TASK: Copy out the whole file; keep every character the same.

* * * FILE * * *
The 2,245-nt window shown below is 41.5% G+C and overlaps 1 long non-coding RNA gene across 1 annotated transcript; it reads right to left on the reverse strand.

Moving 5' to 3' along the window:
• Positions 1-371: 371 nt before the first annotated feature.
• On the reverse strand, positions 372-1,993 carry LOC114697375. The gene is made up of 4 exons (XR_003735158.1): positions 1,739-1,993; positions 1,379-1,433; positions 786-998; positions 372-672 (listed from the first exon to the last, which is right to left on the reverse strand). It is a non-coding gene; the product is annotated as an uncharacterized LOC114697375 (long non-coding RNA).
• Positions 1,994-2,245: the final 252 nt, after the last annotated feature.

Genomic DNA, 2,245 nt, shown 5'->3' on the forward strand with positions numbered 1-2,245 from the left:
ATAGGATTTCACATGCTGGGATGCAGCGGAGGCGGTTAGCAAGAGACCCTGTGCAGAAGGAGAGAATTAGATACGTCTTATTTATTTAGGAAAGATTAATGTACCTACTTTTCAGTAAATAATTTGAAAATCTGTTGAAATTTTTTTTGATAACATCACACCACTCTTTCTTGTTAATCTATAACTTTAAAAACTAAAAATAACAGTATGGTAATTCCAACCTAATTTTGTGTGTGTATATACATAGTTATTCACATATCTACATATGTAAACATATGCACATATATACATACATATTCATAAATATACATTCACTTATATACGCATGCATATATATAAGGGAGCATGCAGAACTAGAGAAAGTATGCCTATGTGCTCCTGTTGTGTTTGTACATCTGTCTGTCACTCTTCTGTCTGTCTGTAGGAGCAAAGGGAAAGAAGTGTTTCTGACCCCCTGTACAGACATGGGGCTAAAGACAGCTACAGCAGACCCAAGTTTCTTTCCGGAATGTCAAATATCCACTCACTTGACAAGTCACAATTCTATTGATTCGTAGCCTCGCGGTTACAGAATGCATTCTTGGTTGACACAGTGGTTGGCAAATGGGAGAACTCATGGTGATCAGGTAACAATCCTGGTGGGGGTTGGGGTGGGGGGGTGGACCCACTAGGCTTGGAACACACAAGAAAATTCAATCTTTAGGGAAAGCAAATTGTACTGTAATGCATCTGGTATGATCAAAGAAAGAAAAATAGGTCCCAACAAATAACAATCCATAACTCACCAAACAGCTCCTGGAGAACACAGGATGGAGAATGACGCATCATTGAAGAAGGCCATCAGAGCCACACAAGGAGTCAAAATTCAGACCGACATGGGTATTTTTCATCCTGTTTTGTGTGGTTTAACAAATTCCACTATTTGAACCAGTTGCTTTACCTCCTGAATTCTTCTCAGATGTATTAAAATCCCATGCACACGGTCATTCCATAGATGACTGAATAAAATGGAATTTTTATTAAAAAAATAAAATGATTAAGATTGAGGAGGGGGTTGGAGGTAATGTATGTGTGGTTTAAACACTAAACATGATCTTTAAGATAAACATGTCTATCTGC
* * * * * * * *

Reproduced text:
The 2,245-nt window shown below is 41.5% G+C and overlaps 1 long non-coding RNA gene across 1 annotated transcript; it reads right to left on the reverse strand.

Moving 5' to 3' along the window:
• Positions 1-371: 371 nt before the first annotated feature.
• On the reverse strand, positions 372-1,993 carry LOC114697375. The gene is made up of 4 exons (XR_003735158.1): positions 1,739-1,993; positions 1,379-1,433; positions 786-998; positions 372-672 (listed from the first exon to the last, which is right to left on the reverse strand). It is a non-coding gene; the product is annotated as an uncharacterized LOC114697375 (long non-coding RNA).
• Positions 1,994-2,245: the final 252 nt, after the last annotated feature.

Genomic DNA, 2,245 nt, shown 5'->3' on the forward strand with positions numbered 1-2,245 from the left:
ATAGGATTTCACATGCTGGGATGCAGCGGAGGCGGTTAGCAAGAGACCCTGTGCAGAAGGAGAGAATTAGATACGTCTTATTTATTTAGGAAAGATTAATGTACCTACTTTTCAGTAAATAATTTGAAAATCTGTTGAAATTTTTTTTGATAACATCACACCACTCTTTCTTGTTAATCTATAACTTTAAAAACTAAAAATAACAGTATGGTAATTCCAACCTAATTTTGTGTGTGTATATACATAGTTATTCACATATCTACATATGTAAACATATGCACATATATACATACATATTCATAAATATACATTCACTTATATACGCATGCATATATATAAGGGAGCATGCAGAACTAGAGAAAGTATGCCTATGTGCTCCTGTTGTGTTTGTACATCTGTCTGTCACTCTTCTGTCTGTCTGTAGGAGCAAAGGGAAAGAAGTGTTTCTGACCCCCTGTACAGACATGGGGCTAAAGACAGCTACAGCAGACCCAAGTTTCTTTCCGGAATGTCAAATATCCACTCACTTGACAAGTCACAATTCTATTGATTCGTAGCCTCGCGGTTACAGAATGCATTCTTGGTTGACACAGTGGTTGGCAAATGGGAGAACTCATGGTGATCAGGTAACAATCCTGGTGGGGGTTGGGGTGGGGGGGTGGACCCACTAGGCTTGGAACACACAAGAAAATTCAATCTTTAGGGAAAGCAAATTGTACTGTAATGCATCTGGTATGATCAAAGAAAGAAAAATAGGTCCCAACAAATAACAATCCATAACTCACCAAACAGCTCCTGGAGAACACAGGATGGAGAATGACGCATCATTGAAGAAGGCCATCAGAGCCACACAAGGAGTCAAAATTCAGACCGACATGGGTATTTTTCATCCTGTTTTGTGTGGTTTAACAAATTCCACTATTTGAACCAGTTGCTTTACCTCCTGAATTCTTCTCAGATGTATTAAAATCCCATGCACACGGTCATTCCATAGATGACTGAATAAAATGGAATTTTTATTAAAAAAATAAAATGATTAAGATTGAGGAGGGGGTTGGAGGTAATGTATGTGTGGTTTAAACACTAAACATGATCTTTAAGATAAACATGTCTATCTGC